After months of political gamesmanship that made a mockery of the serious issue of property tax relief, on Friday lawmakers finally approved a real bill that seeks to freeze property taxes for most Illinoisans.
Bill co-sponsor Ron Sandack (R-Downers Grove) said HB 696 seeks to immediately freeze property taxes for all non-home-rule units of government, including schools, by eliminating taxing bodies’ ability to take advantage of a law that allows for annual tax increases. “The Property Tax Extension Limitation Law (PTELL) has become a tool that governments use to tap more money each year regardless of need,” said Sandack. “Over time, this has led to citizens being completely overtaxed to the point where some are losing their homes.”
Beginning in levy year 2015, HB 696 would reset the PTELL extension limitation annual escalator from today’s level of 5% or the Consumer Price Index (CPI) to 0%. For taxpayers, this means that units of government may not take additional tax dollars from residents without first passing a referendum. “Taxpayers are at their limit, and they are desperate for the kind of tax relief that this bill will provide,” Sandack said.
A similar bill, HB 695, which would have provided for a statewide property tax freeze for all taxing bodies, was defeated earlier in the week. While Sandack said he would have preferred that HB 695 be adopted, the measure simply did not have the required number of votes needed for passage. “HB 695 would have preempted home-rule status, so a supermajority vote, or 71 votes, was needed for passage,” said Sandack. “Obviously the best outcome would be for every Illinoisan to be taxed under the same PTELL guidelines, but given the political realities of Illinois and especially Chicago, we had to go with a version that excluded home-rule communities. With home-rule units excluded, the bill only required a simple majority of votes for passage. We can still consider the passage of HB 696 as a big win for taxpayers in most Illinois communities.”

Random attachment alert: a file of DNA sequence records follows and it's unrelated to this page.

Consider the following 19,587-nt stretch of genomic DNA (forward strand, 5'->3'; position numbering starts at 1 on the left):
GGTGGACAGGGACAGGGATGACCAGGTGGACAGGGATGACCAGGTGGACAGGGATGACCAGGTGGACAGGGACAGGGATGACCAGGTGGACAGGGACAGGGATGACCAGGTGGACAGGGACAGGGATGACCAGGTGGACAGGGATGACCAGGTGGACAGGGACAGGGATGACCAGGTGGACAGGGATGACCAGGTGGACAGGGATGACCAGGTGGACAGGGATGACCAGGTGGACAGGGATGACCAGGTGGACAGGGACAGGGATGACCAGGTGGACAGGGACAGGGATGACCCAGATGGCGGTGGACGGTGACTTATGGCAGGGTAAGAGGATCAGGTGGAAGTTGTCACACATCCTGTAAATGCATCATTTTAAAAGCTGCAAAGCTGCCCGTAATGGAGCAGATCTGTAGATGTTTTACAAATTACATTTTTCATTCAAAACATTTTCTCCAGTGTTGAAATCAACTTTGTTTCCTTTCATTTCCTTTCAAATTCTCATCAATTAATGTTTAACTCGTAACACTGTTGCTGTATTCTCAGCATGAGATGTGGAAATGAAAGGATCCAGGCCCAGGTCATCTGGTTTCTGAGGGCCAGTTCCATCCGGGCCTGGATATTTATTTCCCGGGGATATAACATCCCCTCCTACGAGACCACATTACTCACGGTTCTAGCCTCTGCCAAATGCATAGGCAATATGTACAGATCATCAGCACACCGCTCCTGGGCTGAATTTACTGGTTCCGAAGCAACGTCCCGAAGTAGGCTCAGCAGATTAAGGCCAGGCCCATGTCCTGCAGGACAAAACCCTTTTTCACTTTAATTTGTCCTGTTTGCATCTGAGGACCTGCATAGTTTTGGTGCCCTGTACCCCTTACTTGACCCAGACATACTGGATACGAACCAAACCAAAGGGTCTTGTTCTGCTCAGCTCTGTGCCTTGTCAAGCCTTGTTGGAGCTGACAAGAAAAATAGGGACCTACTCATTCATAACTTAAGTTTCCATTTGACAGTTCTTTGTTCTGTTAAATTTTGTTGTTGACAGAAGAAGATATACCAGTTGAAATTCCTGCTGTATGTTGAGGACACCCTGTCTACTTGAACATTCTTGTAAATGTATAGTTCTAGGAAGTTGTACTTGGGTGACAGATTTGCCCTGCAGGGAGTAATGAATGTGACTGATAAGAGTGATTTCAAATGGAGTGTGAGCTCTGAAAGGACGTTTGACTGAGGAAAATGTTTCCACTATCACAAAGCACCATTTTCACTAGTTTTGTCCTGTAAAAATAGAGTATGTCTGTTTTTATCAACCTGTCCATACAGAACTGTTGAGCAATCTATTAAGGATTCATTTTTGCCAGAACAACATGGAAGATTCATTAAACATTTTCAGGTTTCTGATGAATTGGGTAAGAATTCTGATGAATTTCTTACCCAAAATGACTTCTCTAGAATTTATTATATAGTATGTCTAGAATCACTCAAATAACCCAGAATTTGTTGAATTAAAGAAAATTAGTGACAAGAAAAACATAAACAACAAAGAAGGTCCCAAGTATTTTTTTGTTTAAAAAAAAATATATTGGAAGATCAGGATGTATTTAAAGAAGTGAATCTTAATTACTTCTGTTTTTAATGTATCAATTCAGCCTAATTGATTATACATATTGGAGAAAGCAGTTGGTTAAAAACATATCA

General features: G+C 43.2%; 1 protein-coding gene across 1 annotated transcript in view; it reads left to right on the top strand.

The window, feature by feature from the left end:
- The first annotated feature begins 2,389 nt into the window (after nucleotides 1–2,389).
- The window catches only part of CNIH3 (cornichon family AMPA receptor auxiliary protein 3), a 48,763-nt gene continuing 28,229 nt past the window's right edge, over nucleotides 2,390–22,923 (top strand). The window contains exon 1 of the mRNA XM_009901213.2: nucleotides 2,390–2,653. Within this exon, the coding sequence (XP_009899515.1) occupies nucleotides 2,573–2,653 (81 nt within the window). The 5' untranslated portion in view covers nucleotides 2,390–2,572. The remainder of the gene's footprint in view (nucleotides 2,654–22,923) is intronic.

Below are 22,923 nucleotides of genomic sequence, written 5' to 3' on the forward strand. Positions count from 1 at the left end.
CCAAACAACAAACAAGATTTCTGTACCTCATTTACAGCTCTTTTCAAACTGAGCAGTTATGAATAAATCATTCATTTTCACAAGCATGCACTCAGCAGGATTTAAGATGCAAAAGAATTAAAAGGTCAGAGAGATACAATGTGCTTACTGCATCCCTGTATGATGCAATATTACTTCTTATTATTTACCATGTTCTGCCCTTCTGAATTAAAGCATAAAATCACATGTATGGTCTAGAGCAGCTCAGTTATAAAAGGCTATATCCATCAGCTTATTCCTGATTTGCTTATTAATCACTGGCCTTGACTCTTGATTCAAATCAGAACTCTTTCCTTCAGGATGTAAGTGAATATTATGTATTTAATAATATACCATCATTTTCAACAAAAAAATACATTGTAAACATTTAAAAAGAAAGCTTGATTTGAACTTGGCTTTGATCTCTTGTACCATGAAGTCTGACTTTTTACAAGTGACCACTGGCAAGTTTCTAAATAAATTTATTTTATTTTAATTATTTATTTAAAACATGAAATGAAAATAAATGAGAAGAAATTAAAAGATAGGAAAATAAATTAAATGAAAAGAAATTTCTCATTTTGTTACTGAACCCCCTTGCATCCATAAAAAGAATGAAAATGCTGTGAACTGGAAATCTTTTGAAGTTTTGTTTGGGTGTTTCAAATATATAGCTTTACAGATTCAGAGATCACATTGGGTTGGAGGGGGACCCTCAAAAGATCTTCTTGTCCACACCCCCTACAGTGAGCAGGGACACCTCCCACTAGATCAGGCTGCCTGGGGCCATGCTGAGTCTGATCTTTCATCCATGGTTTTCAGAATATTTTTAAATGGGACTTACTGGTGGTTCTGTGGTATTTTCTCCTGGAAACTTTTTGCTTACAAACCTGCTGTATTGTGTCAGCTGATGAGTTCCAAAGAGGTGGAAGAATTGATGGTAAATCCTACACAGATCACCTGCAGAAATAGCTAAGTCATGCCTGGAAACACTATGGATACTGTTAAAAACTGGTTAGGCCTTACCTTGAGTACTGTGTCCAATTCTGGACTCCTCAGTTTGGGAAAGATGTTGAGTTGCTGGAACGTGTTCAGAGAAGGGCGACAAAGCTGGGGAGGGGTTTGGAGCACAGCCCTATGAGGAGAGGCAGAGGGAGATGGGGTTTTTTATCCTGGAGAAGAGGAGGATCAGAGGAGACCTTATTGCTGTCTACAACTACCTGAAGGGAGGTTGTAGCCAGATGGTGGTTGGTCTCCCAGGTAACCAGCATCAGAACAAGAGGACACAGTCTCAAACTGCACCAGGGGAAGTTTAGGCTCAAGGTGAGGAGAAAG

Because bills must receive three formal readings before a vote can occur, Sandack said HBs 695 and 696 were the only two legitimate property tax freeze bills brought to the floor of the House this year for a proper vote. A Democrat initiative in the form of an amendment to a bill on 2nd Reading was brought for an insincere vote at least 15 times throughout the year. The bill sponsor never moved his bill to 3rd Reading for an official vote. “The Democrats were poking fun at a very serious matter, and held their show votes to gather fodder for campaign season,” Sandack said. “It was all part of the drama that unfolded in Springfield at a time when we should have been focusing on a budget and on bills that help the people we are elected to serve.”
HB 696 is now pending in the Senate, where Senate President John Cullerton has signed on as the Chief Sponsor. “I hope the President of the Senate recognizes how important property tax relief is and agrees to allow the bill to be fully vetted and considered and considered before the entire Senate,” said Sandack.